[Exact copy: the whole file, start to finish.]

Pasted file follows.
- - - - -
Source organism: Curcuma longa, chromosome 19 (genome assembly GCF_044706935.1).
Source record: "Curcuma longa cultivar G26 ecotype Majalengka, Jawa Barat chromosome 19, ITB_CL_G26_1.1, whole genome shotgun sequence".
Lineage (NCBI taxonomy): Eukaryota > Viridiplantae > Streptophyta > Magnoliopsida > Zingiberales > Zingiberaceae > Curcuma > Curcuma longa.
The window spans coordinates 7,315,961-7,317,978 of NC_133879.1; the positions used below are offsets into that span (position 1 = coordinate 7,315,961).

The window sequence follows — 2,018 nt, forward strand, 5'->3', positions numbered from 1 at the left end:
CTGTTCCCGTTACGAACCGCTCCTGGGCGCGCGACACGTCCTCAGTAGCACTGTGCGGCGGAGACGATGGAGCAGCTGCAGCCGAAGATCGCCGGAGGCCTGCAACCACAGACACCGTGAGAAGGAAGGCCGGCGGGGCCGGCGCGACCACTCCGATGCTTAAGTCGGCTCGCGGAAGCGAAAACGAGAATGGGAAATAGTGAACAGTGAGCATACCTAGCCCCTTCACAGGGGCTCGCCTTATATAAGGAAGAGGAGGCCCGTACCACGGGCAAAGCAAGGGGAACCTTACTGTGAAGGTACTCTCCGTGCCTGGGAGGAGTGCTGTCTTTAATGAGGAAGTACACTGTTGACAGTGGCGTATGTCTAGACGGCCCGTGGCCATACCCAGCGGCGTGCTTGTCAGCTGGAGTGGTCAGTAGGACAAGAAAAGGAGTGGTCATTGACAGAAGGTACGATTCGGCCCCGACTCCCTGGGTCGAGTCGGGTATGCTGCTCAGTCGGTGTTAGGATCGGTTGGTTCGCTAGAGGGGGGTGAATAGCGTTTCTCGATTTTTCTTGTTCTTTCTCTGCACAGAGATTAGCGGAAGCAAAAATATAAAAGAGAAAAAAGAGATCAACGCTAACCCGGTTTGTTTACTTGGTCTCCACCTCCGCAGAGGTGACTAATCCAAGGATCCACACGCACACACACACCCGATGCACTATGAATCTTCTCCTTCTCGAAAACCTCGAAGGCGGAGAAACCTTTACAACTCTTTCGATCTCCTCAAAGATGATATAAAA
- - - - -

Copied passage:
Source organism: Curcuma longa, chromosome 19 (genome assembly GCF_044706935.1).
Source record: "Curcuma longa cultivar G26 ecotype Majalengka, Jawa Barat chromosome 19, ITB_CL_G26_1.1, whole genome shotgun sequence".
Lineage (NCBI taxonomy): Eukaryota > Viridiplantae > Streptophyta > Magnoliopsida > Zingiberales > Zingiberaceae > Curcuma > Curcuma longa.
The window spans coordinates 7,315,961-7,317,978 of NC_133879.1; the positions used below are offsets into that span (position 1 = coordinate 7,315,961).

The window sequence follows — 2,018 nt, forward strand, 5'->3', positions numbered from 1 at the left end:
CTGTTCCCGTTACGAACCGCTCCTGGGCGCGCGACACGTCCTCAGTAGCACTGTGCGGCGGAGACGATGGAGCAGCTGCAGCCGAAGATCGCCGGAGGCCTGCAACCACAGACACCGTGAGAAGGAAGGCCGGCGGGGCCGGCGCGACCACTCCGATGCTTAAGTCGGCTCGCGGAAGCGAAAACGAGAATGGGAAATAGTGAACAGTGAGCATACCTAGCCCCTTCACAGGGGCTCGCCTTATATAAGGAAGAGGAGGCCCGTACCACGGGCAAAGCAAGGGGAACCTTACTGTGAAGGTACTCTCCGTGCCTGGGAGGAGTGCTGTCTTTAATGAGGAAGTACACTGTTGACAGTGGCGTATGTCTAGACGGCCCGTGGCCATACCCAGCGGCGTGCTTGTCAGCTGGAGTGGTCAGTAGGACAAGAAAAGGAGTGGTCATTGACAGAAGGTACGATTCGGCCCCGACTCCCTGGGTCGAGTCGGGTATGCTGCTCAGTCGGTGTTAGGATCGGTTGGTTCGCTAGAGGGGGGTGAATAGCGTTTCTCGATTTTTCTTGTTCTTTCTCTGCACAGAGATTAGCGGAAGCAAAAATATAAAAGAGAAAAAAGAGATCAACGCTAACCCGGTTTGTTTACTTGGTCTCCACCTCCGCAGAGGTGACTAATCCAAGGATCCACACGCACACACACACCCGATGCACTATGAATCTTCTCCTTCTCGAAAACCTCGAAGGCGGAGAAACCTTTACAACTCTTTCGATCTCCTCAAAGATGATATAAAA